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A plethora of candidate genes have been identified for complex polygenic disorders, but the underlying disease mechanisms remain largely unknown. We explored the pathophysiology of type 2 diabetes (T2D) by analyzing global gene expression in human pancreatic islets. A group of coexpressed genes (module), enriched for interleukin-1-related genes, was(More)
C-reactive protein (CRP) is the major acute phase protein in humans. It has been shown that CRP interacts with factor H, an inhibitor of the alternative pathway of complement, and now we demonstrate binding of CRP to the fluid-phase inhibitor of the classical pathway, C4b-binding protein (C4BP). C4BP bound to directly immobilized recombinant CRP as well as(More)
Ongoing inflammation including activation of the complement system is a hallmark of systemic lupus erythematosus (SLE). Antimicrobial neutrophil extracellular traps (NETs) are composed of secreted chromatin that may act as a source of autoantigens typical for SLE. In this study, we investigated how complement interacts with NETs and how NET degradation is(More)
Factor I (FI) is a crucial inhibitor controlling all complement pathways due to its ability to degrade activated complement proteins C3b and C4b in the presence of cofactors such as factor H, C4b-binding protein, complement receptor 1 or CD46. Complete deficiency of FI, which is synthesized mainly in the liver is rare and leads to complement consumption(More)
The complement system constitutes an important component of the defence against foreign organisms, functioning both in innate and adaptive immune systems. It is potentially harmful also to the own organism and is therefore tightly regulated by a number of membrane-bound and soluble factors. C4b-binding protein (C4BP) is a potent circulating soluble(More)
Activation of the complement system and resulting opsonisation with C3b are key events of the innate immune defense against infections. However, a wide variety of bacterial pathogens subvert complement attack by binding host complement inhibitors such as C4b-binding protein, factor H and vitronectin, which results in diminished opsonophagocytosis and(More)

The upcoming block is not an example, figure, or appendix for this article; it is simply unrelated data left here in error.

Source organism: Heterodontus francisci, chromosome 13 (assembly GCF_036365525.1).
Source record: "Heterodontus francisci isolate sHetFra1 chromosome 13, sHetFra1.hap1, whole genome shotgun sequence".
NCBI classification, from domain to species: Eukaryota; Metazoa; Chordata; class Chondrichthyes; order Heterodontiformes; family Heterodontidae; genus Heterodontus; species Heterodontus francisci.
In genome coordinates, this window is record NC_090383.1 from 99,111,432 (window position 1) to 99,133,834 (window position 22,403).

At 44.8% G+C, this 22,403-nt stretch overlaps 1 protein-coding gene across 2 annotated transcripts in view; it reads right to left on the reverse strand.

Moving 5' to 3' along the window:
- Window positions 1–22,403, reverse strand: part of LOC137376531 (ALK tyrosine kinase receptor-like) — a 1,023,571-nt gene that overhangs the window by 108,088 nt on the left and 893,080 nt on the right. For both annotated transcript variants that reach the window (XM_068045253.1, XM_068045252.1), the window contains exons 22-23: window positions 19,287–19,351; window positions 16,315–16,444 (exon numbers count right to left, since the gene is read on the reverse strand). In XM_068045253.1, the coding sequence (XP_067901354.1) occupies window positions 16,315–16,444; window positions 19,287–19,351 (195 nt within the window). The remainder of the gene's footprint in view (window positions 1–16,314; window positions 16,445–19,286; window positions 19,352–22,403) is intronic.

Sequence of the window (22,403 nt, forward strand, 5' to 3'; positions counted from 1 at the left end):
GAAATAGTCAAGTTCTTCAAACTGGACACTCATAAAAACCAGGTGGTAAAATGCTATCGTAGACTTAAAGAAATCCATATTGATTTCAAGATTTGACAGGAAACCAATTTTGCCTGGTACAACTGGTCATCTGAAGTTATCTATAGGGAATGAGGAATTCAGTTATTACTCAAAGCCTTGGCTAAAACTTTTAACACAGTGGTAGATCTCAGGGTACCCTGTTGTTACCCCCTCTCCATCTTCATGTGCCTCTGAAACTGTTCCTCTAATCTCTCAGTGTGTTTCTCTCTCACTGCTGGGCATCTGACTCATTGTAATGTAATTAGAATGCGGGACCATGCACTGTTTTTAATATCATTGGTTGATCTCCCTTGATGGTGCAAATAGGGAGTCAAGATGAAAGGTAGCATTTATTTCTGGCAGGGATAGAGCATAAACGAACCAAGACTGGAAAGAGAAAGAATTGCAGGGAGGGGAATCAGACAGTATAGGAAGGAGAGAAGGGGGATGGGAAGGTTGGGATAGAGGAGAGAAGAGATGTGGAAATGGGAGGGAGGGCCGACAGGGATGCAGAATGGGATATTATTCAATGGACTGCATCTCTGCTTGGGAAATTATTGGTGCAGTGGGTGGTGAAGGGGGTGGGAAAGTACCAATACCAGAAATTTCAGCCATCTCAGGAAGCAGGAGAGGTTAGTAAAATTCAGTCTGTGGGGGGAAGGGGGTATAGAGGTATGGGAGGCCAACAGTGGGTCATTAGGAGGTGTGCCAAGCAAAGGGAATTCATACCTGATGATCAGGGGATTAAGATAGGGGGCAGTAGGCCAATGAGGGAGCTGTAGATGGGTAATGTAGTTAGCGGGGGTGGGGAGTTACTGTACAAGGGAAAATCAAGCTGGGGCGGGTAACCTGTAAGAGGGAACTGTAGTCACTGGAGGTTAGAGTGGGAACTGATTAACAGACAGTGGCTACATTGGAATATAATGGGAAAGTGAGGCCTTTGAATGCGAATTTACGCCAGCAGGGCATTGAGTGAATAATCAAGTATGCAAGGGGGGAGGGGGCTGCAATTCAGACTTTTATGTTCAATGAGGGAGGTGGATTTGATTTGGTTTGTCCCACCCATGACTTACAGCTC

C4b-binding protein (C4BP) is a regulator of the classical complement pathway, acting as a cofactor to factor I in the degradation of C4b. Computer modeling and structural analysis predicted a cluster of positively charged amino acids at the interface between complement control protein modules 1 and 2 of the C4BP alpha-chain to be involved in C4b binding.(More)
Many pathogens are equipped with factors providing resistance against the bactericidal action of complement. Yersinia enterocolitica, a Gram-negative enteric pathogen with invasive properties, efficiently resists the deleterious action of human complement. The major Y. enterocolitica serum resistance determinants include outer membrane proteins YadA and(More)
Genetic studies have shown that mutations of complement inhibitors such as membrane cofactor protein, Factors H, I, or B and C3 predispose patients to atypical hemolytic uremic syndrome (aHUS). Factor I is a circulating serine protease that inhibits complement by degrading C3b and up to now only a few mutations in the CFI gene have been characterized. In a(More)
Complement is part of the innate immune defence and not only recognizes microbes but also unwanted host molecules to enhance phagocytosis and clearance. This process of opsonisation must be tightly regulated to prevent immunopathology. Endogenous ligands such as dying cells, extracellular matrix proteins, pentraxins, amyloid deposits, prions and DNA, all(More)